One of the stereotypical images of Japan during its years of postwar economic growth were the shiri-oshi (literally "butt-pushers"), railway employees tasked with the job of shoving commuters onto jam-packed rush-hour trains, taking care to keep their limbs and other protuberances from being caught in the closing doors.
The railways and employers did what they could to alleviate the crush. From the 1980s, "flex-time" working hours became a common, although not universal, practice. Train seats were designed to fold up, giving passengers slightly more elbow room.
Using the example of the Odakyu Electric Railway Co, Nikkei Business (Nov. 27) examined the latest moves toward konzatsu kanwa (alleviation of crowding). From next March, it reports, a massive expansion project -- with double parallel tracks in both directions to and from its terminal in the basement of the Odakyu Department Store in Shinjuku -- that has been ongoing for the past 30 years will be completed, a dream first envisaged in the late 1960s.
There's not much question that the expansion is needed. Using the sector linking the neighboring stations of Shimokitazawa and Setagaya Daita, the Odakyu line, according to government indices measuring passenger capacity, is rated the third most congested in the nation, at 192% of rated capacity.
The new timetable to go into effect from March 2018, it is hoped, will reduce crowding by 42 points, from 192% to 150% -- giving not enough space to hold a square dance, but, according to the criteria in use, enough for the standing passengers to read an open newspaper.
Odakyu President Koji Hoshino told the magazine that when conditions improve, he expects that passengers will stop using other lines and shift to Odakyu. Which, if you think about it, means that since reducing congestion attracts more passengers, it results in increased congestion. You can't win.
According to records initially compiled by the former Ministry of Transport, back in the 1970s the average figure on 31 commuter rail sectors in the greater Tokyo area was around 220%. This did not drop below 200% until around the late 1980s.
The decline has continued, reaching 180% around the turn of the century. But little improvement has been seen since 2003, when it dropped close to 160%. During fiscal 2016 the 165% was actually worse than the previous year.
Obtaining accurate data on passenger capacity, however, is an inexact science. One expert is quoted as saying, "We tried to do a count in November, but due to the temperature differences inside and outside the cars, the glass windows steam up and it was hard to look inside."
Rather than rely on visual observation, someone suggested it might be able to get a more accurate count by calculating weight, through checking compression on the cars' hydraulic suspension. Or, using cameras mounted at strategic points inside the cars. Another idea would be to make use of third-party organizations to test the data, which would be compared with that of the railways to confirm validity of the figures.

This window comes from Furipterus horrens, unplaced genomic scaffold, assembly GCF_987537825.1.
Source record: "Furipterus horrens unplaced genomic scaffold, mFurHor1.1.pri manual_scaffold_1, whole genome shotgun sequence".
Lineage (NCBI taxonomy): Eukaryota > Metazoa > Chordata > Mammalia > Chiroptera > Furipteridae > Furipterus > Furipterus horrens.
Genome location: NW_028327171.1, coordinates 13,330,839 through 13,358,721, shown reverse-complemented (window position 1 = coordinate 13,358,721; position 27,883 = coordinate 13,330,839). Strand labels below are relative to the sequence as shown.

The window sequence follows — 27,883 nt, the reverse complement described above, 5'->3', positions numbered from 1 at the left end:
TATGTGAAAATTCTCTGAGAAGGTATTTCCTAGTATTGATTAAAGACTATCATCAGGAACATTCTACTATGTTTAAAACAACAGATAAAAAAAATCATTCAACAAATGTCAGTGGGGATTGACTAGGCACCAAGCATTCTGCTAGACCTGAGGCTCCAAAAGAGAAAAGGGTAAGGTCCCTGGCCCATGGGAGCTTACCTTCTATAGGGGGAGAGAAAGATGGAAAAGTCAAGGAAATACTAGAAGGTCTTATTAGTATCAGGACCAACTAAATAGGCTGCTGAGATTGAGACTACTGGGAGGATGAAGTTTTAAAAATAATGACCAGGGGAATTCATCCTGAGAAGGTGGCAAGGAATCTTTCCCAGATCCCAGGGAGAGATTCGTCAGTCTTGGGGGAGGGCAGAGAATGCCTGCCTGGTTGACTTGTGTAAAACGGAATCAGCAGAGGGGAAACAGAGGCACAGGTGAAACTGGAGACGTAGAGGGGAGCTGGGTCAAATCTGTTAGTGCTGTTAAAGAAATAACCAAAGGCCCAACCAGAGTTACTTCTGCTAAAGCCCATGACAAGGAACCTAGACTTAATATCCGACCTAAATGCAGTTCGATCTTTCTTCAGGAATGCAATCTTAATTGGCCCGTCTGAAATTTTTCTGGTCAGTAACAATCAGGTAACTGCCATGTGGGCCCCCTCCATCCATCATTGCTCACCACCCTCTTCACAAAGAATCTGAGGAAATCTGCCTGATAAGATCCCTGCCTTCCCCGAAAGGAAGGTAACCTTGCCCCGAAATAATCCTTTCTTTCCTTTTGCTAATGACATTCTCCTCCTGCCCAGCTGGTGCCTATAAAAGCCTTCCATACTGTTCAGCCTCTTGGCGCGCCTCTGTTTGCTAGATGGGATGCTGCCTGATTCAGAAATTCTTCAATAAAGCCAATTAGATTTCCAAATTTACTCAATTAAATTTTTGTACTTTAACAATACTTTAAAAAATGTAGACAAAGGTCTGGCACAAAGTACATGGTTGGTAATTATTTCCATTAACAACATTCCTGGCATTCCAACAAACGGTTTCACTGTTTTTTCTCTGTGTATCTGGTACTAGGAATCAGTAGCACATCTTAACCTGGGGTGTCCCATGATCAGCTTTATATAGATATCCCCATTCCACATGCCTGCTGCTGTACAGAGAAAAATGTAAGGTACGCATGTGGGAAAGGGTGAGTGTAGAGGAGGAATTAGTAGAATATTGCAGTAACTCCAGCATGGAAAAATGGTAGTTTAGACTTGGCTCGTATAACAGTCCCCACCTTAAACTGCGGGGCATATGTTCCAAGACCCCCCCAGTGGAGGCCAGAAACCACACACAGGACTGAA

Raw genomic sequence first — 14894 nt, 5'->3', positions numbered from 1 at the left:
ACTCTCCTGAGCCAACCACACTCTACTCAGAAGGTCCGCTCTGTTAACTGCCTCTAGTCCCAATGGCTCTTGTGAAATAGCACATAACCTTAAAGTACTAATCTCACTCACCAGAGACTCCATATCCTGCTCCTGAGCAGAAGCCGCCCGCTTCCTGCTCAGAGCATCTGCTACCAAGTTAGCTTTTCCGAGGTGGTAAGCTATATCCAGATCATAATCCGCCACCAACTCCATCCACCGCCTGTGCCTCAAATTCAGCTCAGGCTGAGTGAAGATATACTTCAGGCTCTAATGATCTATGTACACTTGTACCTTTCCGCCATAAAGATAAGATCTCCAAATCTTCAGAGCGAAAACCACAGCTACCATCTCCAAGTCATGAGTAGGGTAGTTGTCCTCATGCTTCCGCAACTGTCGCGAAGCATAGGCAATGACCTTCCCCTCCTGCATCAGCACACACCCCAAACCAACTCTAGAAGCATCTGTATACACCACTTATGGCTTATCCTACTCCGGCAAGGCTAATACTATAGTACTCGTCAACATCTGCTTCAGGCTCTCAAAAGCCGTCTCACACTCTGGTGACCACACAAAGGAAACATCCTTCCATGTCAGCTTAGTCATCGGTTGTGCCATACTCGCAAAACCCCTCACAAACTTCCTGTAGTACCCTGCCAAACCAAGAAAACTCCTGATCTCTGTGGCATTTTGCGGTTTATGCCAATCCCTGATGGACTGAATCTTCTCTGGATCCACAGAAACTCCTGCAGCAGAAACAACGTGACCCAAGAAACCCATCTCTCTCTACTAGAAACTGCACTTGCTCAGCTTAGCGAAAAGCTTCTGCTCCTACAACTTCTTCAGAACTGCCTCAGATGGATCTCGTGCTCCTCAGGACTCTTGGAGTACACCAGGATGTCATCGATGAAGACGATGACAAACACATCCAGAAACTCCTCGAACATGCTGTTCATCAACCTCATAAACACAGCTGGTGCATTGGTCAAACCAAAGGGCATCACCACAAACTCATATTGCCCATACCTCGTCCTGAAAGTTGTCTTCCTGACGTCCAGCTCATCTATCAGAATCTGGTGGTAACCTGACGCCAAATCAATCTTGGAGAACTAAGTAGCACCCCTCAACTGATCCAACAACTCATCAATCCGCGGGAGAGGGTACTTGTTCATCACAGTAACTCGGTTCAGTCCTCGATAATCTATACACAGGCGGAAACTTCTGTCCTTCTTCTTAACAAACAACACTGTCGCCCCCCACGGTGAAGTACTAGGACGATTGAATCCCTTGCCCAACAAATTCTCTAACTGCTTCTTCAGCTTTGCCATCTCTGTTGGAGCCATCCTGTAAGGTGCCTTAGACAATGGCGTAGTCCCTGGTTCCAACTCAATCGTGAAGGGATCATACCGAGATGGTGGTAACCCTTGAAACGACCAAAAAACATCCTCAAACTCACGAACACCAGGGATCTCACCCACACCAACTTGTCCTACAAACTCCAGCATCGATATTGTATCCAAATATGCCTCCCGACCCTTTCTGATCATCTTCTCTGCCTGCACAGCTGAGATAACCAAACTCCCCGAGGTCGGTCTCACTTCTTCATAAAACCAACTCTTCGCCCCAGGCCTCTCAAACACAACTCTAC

An official at the Ministry of Land, Infrastructure, Transport and Tourism, however, said from the standpoint of costs, efforts to monitor passenger congestion was "not practical;" but a cynical commentator hinted that revealing the actual figures "might prove embarrassing."
On various lines fluctuations are noted in different months and days, and in any case passengers' own impressions don't seem to jibe with the official figures.
Hoshino predicted that based on the new timetable from next year, more people commuting from stations where train runs originate will be able to sit. This, he pointed out, will have an impact on assessment of residential property values along the line.
That, unfortunately can change as well. The SUUMO real estate site, which rates properties along the various commuter lines, noted that while Musashi Kosugi in Kawasaki -- served by the Toyoko and three JR lines -- had been ranked the most popular residential area for five consecutive years, this year it had fallen to 6th place due to the increased passenger congestion, and more condos sprang up there to take advantage of its convenience.
According to the transport ministry, the 10 most congested lines in the greater Tokyo area, all running at 170% of capacity and above, were the Tozai subway line; JR Sobu line; Odakyu line; JR Yokosuka line; JR Chuo line; Tokyu Denentoshi line; JR Tokaido line; JR Sobu express; Chiyoda subway line; and JR Keihin Tohoku line.
Up to now, the article concludes, commuter railways enjoyed steady passenger demand as more people flocked to greater Tokyo for more employment opportunities and higher wages. But by 2020 or so, population decline is projected, and at this time the railway companies that planned successfully for the future will become more evident. As a more comfortable commute takes on increasingly greater importance, it will hopefully be incorporated into the railways' strategy. Assuming this to be the case, the railways should continue to develop and adopt methods by which to accurately measure levels of congestion.© Japan Today